All In: Readying Students for College and Career
Sitting in a coffee shop early one morning, I watched people navigate the streets of downtown Arlington, Va., on their way to work. I had an hour before I needed to report as a panelist at a forum for educators and business leaders. I built in extra time that morning to avoid rush hour traffic tangles, so I had time to answer emails and review meeting materials. However, I spent much of that early-morning hour people watching through the window. It was a bit like being in an Edward Hopper painting. Watching dozens of people crisscross the streets heading in different directions reminded me of the unique path each person follows to get to their career destination.
Our work and careers are important. Most of us spend a good share of our pre-retirement time involved in those endeavors.
One of the fundamental responsibilities of Montgomery County Public Schools (MCPS) is to prepare our students for the world of work. Since the world is changing rapidly, it is important that we periodically review our strategies and programs to ensure that they are relevant for today’s students and tomorrow’s workforce.
For decades, MCPS and school districts across the country believed that the best success for students comes from attending a highly competitive four-year college. That belief system has served many students well over the years. However, with today’s economy and the changing needs of business and industry, we also need to provide other pathways to ensure all students have viable options for success.
Upon high school graduation, all students must have a solid educational foundation so they have options and choices for post-secondary education and careers. We must offer a full range of college and career readiness programs in our high schools so each child can find a path to success.
College and career readiness are complicated and intertwined. Adding to the complexity, the way we define college has changed—and will likely continue to change. College is no longer easily defined as enrollment at a two- or four-year higher education institution with the completion of an associate’s or bachelor’s degree. Rather, it includes a wide range of post-high school learning and training. It might be a one-year IT certificate program; it might be completion of a culinary program; it might be ongoing training through an employer as technology and systems change. MCPS must offer a full range of programs so that when students graduate, they have a solid foundation that includes options and choices for post-secondary education and careers.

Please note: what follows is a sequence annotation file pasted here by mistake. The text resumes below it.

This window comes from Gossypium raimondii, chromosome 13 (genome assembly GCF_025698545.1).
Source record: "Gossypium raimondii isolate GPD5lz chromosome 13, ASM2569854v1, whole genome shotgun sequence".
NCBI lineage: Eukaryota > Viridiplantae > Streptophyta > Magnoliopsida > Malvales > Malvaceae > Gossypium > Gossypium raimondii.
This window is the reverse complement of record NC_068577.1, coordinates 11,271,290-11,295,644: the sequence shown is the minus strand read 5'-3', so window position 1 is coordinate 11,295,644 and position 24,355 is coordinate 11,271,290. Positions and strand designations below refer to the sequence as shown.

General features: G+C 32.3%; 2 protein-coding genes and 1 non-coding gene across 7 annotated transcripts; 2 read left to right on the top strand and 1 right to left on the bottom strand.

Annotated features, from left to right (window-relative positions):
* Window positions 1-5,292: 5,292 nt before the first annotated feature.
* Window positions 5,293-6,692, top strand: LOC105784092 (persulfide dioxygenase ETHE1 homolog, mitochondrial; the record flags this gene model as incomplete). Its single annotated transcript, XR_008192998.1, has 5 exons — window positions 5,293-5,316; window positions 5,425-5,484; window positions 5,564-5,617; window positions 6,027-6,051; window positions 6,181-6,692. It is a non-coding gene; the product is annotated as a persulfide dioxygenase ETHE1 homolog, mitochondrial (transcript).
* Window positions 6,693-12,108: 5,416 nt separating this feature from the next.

To help our school system and students succeed in this changing landscape, MCPS contracted with the Education Strategy Group (EGS) to rigorously review our career readiness efforts, identifying strengths and gaps, and suggesting recommendations for improvement. If you haven’t already, I encourage you to read the report and watch the September 12 report presentation to the Board of Education.
The report, Preparing All Students for Economic & Career Success, recognizes that MCPS has consistently had high expectations for students in preparing for college after high school. However, it also advises that it is time for us to pay more attention to career readiness and provides recommendations on how to better serve our students.
Board members, staff, and business and community leaders have expressed strong support for exploring the recommendations presented in the report and are eager to move forward on those that strengthen our programs and make sense for Montgomery County.
MCPS must design programs and provide experiences that support student learning and success, including both the content and relational skills that are necessary for each student’s future success. It is no longer an either-or world. We must prepare every student for college and career. It will not be easy, but we can do no less.
Good Read/Good Listen
As we all know, learning doesn’t stop when you become an adult. I am constantly learning about new ideas and exploring new perspectives. I do this through books, articles and podcasts. Each blog, I will share a few of the most interesting ones with you. Some have made me ask questions, some have irritated me; others have made me smile or frown. I hope they make you think critically and open doors to new information and ideas.
A Whole New Mind: Why Right-Brainers Will Rule the Future, Daniel Pink, 2006
Be a Mr. Jensen, Clint Pulver